Reviewed by: Jonathan Rodriguez
The importance of kindness and gentleness
The importance of HUMILITY
What is goodness?
What is righteousness?
Being genuine and honest with children
It is NOT enough to teach good character traits to children; they must also learn about the innate sinfulness of people, the holy justice of God, and the only way to become a regenerate, child of God receiving eternal life with our Creator based on the redemption of the sinless Jesus Christ who died for our sins and rose again.
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What entertainment is good and nurturing for kids, and what is harmful?
How to be a good neighbor
|Featuring:||Fred Rogers … Himself (archive footage)
Joanne Byrd Rogers … Herself—Fred’s wife
Betty Aberlin … Lady Aberlin (archive footage)
François Scarborough Clemmons … Himself
Robert F. Kennedy … Himself (archive footage)
Koko … Herself (archive footage)
Yo-Yo Ma … Himself
Christa McAuliffe … Herself (archive footage)
Joe Negri … Himself
David Newell … Himself
John O. Pastore … Himself (archive footage)
Betty Seamans (Elizabeth Seamans) … Herself
Tom Snyder … Himself (archive footage)
Margaret Whitmer (Margy Whitmer) … Herself
McColm Cephas Jr. … Kid
Kailyn Davis … Kid
|Director:||Morgan Neville—“20 Feet from Stardom” (2013)|
David J. Cornfield
Linda A. Cornfield
See all »
If you grew up anytime between the late 1960’s through the early 2000’s, chances are high you are very familiar with the man at the center of the new documentary “Won’t You Be My Neighbor.” Spending each afternoon (or morning, depending on the time the show aired in your neighborhood) with Mister Rogers was practically a rite of passage for any American child who had access to a television. Ask anyone over the age of thirty how crayons are made, and I’d bet a good three-quarters of them would recall the crayon factory episode with great fondness. But, how well did we know the man who invited us into his make-believe home every day?
Here’s the thing—the whole point of a documentary is to inform, and so rehashing in this review all the details we learn of Fred Rogers’ life from the movie would sort of defeat the purpose of watching and learning them for yourself. I went in knowing very little about him, other than the fact that he was an ordained Presbyterian minister. And, as a kid who grew up in the middle years of his program’s run, I was less familiar with some of the groundbreaking moments from the earlier years of the show—the episodes following the Bobby Kennedy assassination, for starters. But the movie first takes us a little further back, showing how Fred Rogers got his start in television—the forces that drew him toward the camera and away from the pulpit.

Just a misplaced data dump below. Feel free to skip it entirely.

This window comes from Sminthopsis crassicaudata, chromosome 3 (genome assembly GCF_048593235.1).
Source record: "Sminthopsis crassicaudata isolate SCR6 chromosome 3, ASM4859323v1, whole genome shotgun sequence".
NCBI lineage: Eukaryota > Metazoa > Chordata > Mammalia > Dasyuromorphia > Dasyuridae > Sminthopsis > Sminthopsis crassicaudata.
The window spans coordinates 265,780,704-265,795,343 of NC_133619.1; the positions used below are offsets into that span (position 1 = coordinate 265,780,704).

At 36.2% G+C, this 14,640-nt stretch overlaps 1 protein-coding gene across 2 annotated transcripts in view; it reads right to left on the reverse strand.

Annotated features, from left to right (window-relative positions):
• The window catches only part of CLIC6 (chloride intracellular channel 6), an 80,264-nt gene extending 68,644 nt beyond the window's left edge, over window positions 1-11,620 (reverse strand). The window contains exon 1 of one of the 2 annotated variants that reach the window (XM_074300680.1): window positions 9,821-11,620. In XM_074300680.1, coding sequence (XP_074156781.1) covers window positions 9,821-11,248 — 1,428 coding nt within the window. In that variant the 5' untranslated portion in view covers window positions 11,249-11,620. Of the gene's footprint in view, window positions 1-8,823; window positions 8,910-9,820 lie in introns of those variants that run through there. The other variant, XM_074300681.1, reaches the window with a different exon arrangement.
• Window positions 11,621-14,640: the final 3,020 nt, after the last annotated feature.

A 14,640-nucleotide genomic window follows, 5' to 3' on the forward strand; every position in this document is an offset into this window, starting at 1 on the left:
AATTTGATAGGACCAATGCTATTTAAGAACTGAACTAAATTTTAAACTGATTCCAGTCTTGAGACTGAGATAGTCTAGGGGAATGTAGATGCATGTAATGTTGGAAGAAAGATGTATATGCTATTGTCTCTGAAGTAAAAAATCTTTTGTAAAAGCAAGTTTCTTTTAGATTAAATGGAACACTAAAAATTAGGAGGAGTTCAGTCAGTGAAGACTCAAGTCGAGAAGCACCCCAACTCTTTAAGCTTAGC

We hear from various people from Fred’s life—those who helped shaped him into the man he was and those who he influenced in profound ways, although these are not mutually exclusive. We see how episodes of “Mister Rogers’ Neighborhood” so directly dealt with social issues of the time (and our current time, in some instances). We learn about what inspired his passion for reaching children and showing them their worth. We learn the role his faith in God played in his life, and the influence that faith had on others. We witness the struggles he had in dealing with a world where something like 9/11 could happen. And, we hear some of the final things he said, thoughts he had, as his life drew to a close.
“Won’t You Be My Neighbor” is rated PG-13 for “some thematic elements and language.” I must admit I was surprised when I first learned the film had received that rating. I even double-checked certain Web sites to make sure I hadn’t misread it. How could a movie about a man who had a PBS program for young children receive a rating that makes the movie less accessible for younger children? To be honest, this movie isn’t really for kids though. Unless the children of today have been made to watch “Mister Rogers’ Neighborhood” by parents who grew up on the show, kids aren’t going to have the same interest in or connection with the man at the center of the story. This movie is primarily for those of us who will remember the words to the songs the second we begin to hear them again, who will welcome a trip back to a “Neighborhood of Make-Believe” we moved away from many years ago.